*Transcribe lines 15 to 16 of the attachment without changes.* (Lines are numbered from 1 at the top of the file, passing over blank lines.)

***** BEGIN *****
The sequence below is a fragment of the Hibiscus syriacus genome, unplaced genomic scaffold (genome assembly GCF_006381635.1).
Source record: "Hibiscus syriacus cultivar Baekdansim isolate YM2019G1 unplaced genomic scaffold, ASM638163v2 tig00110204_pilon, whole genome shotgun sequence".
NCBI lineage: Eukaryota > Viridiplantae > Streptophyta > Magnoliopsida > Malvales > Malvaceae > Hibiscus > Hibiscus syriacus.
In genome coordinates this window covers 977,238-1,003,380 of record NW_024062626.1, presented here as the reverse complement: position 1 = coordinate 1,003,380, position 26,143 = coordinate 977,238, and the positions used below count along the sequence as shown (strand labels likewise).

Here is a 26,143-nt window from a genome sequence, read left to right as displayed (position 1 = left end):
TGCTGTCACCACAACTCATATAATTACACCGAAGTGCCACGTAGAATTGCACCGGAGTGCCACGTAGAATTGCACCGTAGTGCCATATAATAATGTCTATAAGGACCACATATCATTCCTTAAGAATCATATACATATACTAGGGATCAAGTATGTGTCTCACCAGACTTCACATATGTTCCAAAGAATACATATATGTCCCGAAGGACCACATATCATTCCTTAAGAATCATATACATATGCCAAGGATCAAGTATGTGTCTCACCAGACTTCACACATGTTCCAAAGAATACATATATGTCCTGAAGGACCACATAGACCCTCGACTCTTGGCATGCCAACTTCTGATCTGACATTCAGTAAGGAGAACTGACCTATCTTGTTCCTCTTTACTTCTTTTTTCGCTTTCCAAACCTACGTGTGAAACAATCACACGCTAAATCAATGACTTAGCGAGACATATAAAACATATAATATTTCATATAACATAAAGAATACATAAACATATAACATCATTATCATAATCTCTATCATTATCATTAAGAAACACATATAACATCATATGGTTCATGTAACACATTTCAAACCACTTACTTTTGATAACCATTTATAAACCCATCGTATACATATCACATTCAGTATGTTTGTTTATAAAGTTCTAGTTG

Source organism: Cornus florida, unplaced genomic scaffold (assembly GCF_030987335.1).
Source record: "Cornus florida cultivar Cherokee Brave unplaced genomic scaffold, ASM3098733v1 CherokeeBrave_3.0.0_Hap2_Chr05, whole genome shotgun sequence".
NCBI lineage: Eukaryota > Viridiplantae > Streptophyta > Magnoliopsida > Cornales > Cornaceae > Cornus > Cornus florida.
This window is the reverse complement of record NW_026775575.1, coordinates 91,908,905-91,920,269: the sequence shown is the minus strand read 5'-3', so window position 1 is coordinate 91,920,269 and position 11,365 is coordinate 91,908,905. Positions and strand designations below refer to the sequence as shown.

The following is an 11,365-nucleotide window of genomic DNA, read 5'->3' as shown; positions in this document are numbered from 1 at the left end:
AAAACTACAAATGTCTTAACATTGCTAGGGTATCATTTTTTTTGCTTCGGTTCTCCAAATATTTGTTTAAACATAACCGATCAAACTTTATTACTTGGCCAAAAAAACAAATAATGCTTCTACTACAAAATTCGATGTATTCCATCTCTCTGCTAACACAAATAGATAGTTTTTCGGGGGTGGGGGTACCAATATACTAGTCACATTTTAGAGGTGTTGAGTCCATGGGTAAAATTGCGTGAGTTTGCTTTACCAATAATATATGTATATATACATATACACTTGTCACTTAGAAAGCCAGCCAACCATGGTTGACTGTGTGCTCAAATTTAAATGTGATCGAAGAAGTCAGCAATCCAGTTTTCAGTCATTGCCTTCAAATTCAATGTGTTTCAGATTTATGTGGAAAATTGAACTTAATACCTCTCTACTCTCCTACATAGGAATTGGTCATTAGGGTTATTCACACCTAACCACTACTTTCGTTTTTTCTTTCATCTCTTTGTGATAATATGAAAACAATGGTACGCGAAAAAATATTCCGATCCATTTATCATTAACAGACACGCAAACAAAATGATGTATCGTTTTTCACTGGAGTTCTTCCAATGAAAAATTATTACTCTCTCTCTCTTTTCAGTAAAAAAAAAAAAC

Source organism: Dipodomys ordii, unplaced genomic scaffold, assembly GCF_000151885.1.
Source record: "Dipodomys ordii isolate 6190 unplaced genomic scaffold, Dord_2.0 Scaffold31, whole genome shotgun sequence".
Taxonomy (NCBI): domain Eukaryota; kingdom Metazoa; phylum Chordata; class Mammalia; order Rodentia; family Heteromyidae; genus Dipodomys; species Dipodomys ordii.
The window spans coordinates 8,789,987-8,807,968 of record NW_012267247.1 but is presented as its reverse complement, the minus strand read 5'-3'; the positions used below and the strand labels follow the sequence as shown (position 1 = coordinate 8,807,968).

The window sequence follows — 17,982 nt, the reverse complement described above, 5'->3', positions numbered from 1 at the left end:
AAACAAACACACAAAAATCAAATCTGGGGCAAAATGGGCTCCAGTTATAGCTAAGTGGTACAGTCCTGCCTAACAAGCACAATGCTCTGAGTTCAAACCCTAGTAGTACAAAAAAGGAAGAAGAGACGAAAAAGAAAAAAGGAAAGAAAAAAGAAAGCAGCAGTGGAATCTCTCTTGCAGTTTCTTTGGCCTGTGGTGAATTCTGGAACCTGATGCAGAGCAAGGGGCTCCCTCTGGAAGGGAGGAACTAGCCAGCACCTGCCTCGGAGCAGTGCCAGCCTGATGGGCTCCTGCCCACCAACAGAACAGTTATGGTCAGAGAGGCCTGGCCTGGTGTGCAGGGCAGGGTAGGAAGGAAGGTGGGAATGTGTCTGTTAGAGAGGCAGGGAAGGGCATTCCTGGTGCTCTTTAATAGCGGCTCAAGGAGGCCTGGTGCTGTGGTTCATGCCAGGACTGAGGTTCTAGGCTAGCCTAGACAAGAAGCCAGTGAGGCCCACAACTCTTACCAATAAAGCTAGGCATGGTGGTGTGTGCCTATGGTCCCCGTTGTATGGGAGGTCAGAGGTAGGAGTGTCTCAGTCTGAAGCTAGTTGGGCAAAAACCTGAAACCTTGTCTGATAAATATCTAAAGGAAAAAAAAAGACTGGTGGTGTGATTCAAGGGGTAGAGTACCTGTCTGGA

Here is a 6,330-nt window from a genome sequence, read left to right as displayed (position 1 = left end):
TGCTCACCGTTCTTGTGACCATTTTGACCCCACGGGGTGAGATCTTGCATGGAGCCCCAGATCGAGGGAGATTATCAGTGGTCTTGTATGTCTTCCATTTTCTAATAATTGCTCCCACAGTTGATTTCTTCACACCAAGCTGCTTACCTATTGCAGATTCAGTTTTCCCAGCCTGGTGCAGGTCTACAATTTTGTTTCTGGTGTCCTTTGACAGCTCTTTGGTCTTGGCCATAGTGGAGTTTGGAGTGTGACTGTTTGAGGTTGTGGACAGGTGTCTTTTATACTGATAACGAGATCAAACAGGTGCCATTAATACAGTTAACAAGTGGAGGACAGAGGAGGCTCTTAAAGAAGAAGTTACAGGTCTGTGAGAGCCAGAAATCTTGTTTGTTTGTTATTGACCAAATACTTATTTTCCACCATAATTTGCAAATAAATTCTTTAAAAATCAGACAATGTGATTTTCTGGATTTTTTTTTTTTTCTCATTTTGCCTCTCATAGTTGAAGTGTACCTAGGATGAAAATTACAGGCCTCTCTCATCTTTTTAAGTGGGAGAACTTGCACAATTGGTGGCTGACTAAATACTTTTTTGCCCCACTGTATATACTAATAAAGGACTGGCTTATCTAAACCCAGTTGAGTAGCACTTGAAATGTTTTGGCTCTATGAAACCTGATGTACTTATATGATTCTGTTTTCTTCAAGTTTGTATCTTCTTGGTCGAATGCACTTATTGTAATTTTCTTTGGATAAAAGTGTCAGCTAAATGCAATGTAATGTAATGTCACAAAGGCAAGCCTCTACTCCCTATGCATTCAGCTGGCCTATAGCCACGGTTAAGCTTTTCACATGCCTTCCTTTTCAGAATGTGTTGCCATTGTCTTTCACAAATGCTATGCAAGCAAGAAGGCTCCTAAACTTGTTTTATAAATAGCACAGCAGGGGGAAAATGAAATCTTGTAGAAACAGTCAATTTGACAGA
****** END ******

Taxonomy (NCBI): domain Eukaryota; kingdom Metazoa; phylum Chordata; class Mammalia; order Rodentia; family Heteromyidae; genus Dipodomys; species Dipodomys ordii.
The window spans coordinates 8,789,987-8,807,968 of record NW_012267247.1 but is presented as its reverse complement, the minus strand read 5'-3'; the positions used below and the strand labels follow the sequence as shown (position 1 = coordinate 8,807,968).